Is the time you’re spending on Grindr time well spent? Are you getting what you want out of it, or do you find yourself spiralling after a night of tapping, blocking and messaging? Do you think you might have a Grindr Addiction?

What is Grindr Addiction?

Addiction is a complex and chronic brain disease that is usually characterised by compulsive drug seeking and use, despite the harmful consequences that may result. It is often characterised by a physical and psychological dependence on a substance or behaviour, such as drugs, alcohol, gambling, food or yes, even Grindr.

Addiction is considered a chronic disease because it often involves long-term changes to the brain’s reward system and other areas involved in motivation, memory, and decision-making. These changes can make it difficult for individuals to control their impulses and make rational choices, even when they are aware of the negative consequences of their behaviour.

Addiction can have a significant impact on someone’s physical and mental health, relationships, and overall quality of life. It is treatable, but recovery can be a long and challenging process that requires ongoing support and commitment.

To be fair it doesn’t have to be Grindr it could be any of the dating / hook-up app, but Grindr is, by far the most used and wide spread of the hook up apps catering for gay, bi and curious men.

Grindr’s rise to success has been quick, in fact when we interviewed its creator back in 2012, the service had already aquired millions of users and it’s a hot internet property. The price tag recently was pinned at $600m.

During the pandemic it was one of the only ways that gay guys could keep in touch with other gay guys. It was and still is a community. In many ways it has become what gay bars used to be for the gay community. It’s a place were people can meet, chat, talk sex and well, you get the picture.

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In fact for many guys it’s become a way of life, for some it is life.

Grindr Addiction. What is it and do you have it?
Grindr Addiction. Spending too much time chatting can be a sign of addiction.

There are several signs and symptoms that may indicate a grindr addiction. These can include:

  • Feeling a compulsive need to check dating apps throughout the day. Are you sneaking a peak during work hours, or even during times when you really shouldn’t be checking them? Like on a date with another guy?
  • Neglecting other responsibilities, such as work, school, or social activities, in favour of using dating apps. Is the pull of dating apps so strong that you can’t focus on work anymore? Spending too much time doing this could lead to issues at work such as bad performance reviews, poor co-worker relationships and potentially the inability to complete tasks.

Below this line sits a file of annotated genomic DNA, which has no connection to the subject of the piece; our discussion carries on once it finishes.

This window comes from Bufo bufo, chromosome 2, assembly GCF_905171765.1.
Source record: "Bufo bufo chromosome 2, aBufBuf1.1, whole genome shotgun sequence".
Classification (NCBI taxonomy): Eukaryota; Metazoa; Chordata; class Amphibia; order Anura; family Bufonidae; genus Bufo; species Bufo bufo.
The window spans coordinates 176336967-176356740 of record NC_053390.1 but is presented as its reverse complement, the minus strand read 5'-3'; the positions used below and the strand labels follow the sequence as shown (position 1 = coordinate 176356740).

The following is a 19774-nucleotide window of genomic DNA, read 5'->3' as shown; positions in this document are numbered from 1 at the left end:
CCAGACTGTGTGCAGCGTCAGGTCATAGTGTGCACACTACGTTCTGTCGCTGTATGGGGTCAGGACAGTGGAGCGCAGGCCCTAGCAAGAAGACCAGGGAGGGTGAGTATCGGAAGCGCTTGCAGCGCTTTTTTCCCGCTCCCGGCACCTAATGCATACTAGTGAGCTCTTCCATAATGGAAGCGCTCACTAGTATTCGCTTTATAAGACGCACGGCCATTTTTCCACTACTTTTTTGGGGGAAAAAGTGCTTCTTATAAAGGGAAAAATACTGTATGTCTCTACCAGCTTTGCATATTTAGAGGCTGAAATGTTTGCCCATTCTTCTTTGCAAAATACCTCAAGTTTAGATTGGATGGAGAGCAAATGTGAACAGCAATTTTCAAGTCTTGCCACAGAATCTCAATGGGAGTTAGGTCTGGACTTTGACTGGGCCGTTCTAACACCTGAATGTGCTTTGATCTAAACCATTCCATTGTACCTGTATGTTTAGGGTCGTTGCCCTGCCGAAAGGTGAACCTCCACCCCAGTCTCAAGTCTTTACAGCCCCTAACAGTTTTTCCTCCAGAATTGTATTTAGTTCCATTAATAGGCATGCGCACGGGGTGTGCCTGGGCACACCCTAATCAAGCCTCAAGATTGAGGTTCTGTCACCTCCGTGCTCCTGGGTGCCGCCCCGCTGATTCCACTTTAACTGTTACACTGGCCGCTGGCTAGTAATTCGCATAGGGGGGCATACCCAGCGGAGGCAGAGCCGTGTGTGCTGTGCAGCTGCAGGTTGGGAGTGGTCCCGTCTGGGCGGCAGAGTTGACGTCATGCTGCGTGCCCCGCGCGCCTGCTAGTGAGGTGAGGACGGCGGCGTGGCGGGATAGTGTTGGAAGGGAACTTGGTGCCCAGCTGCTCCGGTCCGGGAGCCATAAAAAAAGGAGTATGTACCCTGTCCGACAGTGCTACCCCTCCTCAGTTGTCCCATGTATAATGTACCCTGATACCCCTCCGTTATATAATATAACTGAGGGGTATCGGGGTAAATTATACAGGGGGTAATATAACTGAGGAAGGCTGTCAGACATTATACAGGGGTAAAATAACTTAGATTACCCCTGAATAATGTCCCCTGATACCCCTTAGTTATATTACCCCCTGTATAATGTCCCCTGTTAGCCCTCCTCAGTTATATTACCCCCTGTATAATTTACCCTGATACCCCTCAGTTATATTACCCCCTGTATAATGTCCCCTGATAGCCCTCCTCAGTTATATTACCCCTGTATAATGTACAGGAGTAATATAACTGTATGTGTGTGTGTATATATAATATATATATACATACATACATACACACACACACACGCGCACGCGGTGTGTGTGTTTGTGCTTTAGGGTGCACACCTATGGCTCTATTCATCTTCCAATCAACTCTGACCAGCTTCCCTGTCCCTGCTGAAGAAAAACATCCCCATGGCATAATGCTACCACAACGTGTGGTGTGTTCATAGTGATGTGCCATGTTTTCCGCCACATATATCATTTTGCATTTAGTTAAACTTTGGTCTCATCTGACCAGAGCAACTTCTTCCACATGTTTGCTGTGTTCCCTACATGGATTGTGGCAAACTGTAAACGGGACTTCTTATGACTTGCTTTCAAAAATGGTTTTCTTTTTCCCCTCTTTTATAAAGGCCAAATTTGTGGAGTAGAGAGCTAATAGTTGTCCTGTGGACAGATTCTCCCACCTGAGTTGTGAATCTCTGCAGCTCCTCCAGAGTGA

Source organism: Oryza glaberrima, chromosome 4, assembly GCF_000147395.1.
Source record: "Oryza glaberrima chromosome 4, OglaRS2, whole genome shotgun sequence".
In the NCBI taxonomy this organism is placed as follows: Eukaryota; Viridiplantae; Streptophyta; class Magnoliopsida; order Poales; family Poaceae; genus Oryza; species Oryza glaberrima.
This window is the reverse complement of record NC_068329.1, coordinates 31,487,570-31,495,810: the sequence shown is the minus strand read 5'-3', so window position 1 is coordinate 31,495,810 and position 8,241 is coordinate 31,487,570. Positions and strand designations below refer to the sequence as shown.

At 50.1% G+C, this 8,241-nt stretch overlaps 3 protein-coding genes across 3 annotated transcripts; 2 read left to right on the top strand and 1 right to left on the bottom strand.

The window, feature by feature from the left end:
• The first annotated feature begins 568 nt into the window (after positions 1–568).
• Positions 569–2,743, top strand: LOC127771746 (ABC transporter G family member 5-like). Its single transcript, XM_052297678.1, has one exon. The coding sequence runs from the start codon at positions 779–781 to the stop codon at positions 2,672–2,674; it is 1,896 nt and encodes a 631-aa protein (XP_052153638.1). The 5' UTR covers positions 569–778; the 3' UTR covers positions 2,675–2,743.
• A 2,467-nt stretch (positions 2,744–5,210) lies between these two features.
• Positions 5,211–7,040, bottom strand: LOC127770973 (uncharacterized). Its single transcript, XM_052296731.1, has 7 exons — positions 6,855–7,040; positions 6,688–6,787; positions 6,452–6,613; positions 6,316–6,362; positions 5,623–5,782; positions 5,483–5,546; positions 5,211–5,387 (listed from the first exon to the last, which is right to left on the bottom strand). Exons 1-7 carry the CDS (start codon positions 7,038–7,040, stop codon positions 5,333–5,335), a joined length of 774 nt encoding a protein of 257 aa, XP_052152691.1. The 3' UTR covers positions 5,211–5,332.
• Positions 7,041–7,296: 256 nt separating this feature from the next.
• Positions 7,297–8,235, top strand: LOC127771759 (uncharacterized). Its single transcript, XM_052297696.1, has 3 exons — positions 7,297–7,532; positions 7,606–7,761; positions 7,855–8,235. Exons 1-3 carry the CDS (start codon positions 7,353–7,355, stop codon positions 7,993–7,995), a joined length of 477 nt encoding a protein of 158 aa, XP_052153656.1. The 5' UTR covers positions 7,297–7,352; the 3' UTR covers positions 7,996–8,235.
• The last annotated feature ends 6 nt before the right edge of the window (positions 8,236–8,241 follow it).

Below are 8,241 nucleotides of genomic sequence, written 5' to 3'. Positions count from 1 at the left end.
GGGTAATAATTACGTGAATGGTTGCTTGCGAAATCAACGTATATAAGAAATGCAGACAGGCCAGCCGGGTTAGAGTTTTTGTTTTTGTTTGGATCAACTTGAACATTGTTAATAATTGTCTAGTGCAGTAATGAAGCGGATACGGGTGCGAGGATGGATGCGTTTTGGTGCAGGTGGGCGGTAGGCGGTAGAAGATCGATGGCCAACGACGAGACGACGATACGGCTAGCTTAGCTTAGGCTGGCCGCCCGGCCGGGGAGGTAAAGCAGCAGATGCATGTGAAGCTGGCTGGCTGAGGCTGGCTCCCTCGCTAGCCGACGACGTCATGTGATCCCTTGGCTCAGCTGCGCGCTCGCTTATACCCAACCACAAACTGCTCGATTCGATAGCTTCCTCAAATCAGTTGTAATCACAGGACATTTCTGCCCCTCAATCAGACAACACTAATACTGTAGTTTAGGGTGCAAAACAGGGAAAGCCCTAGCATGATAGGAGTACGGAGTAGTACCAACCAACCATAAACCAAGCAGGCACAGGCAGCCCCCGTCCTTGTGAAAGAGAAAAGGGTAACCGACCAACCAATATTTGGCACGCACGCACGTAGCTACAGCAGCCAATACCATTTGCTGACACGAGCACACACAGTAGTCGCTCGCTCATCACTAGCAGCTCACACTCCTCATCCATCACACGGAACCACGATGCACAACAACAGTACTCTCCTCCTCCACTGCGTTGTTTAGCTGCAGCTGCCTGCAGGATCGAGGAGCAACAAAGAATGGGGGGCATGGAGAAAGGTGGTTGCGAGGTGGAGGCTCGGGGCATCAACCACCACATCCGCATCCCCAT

• Feeling a sense of anxiety or withdrawal when not using dating apps. Do you get a dreaded feeling when your battery starts to die or there’s no wifi so you can’t log in to your favourite dating app? Do you start to get agitated, angry or withdrawn when you can’t log in?
  • Continuing to use dating apps despite experiencing negative consequences, such as failed relationships or social isolation. Despite the fact that the apps can leave you feeling depressed, dejected and lonely, do you find yourself still using them?
  • Spending excessive amounts of time swiping or scrolling through dating profiles. Swiping or tapping over and over, on a never-ending quest to find Mr Right?
  • Giving up activities. Giving up hobbies, social activities, or other interests in favour of spending countless hours online.
  • Changes in behaviour. Changes in personality or behaviour, such as mood swings or becoming isolated or secretive.

Is there a way of overcoming Grindr Addiction?

If you or someone you know is struggling with a dating app addiction, here are some steps that may help:

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  1. Acknowledge the problem: The first step to overcoming any addiction is to recognize that there is a problem. Acknowledge that your use of dating apps has become compulsive and is having a negative impact on your life.
  2. Set goals: Decide what you want to achieve by reducing your use of dating apps. Setting specific goals can help you stay focused and motivated.
  3. Create a plan: Create a plan for reducing your use of dating apps. This might include setting limits on the amount of time you spend using them or deleting the apps altogether.
  4. Seek support: Reach out to friends, family members, or a mental health professional for support. Talking to others about your addiction can help you feel less isolated and more motivated to change. You could even check out self-help groups like Sex and Love Addicts Anonymous.
  5. Find other activities: Identify other activities that you enjoy and that can serve as a healthy distraction from dating apps. This might include exercise, hobbies, or social activities with friends.
  6. Practice self-care: Taking care of yourself physically, emotionally, and mentally is important for overcoming addiction. Make sure you are getting enough sleep, eating a healthy diet, and engaging in activities that promote relaxation and stress reduction.

If you or someone you know is struggling with dating app addiction, seeking professional help is recommended. Visit our wellness resource page for phone lines and help charities.

About the author: Jake Hook
The editor and chief of THEGAYUK. All in a previous life wrote and produced songs on multi-platinum records.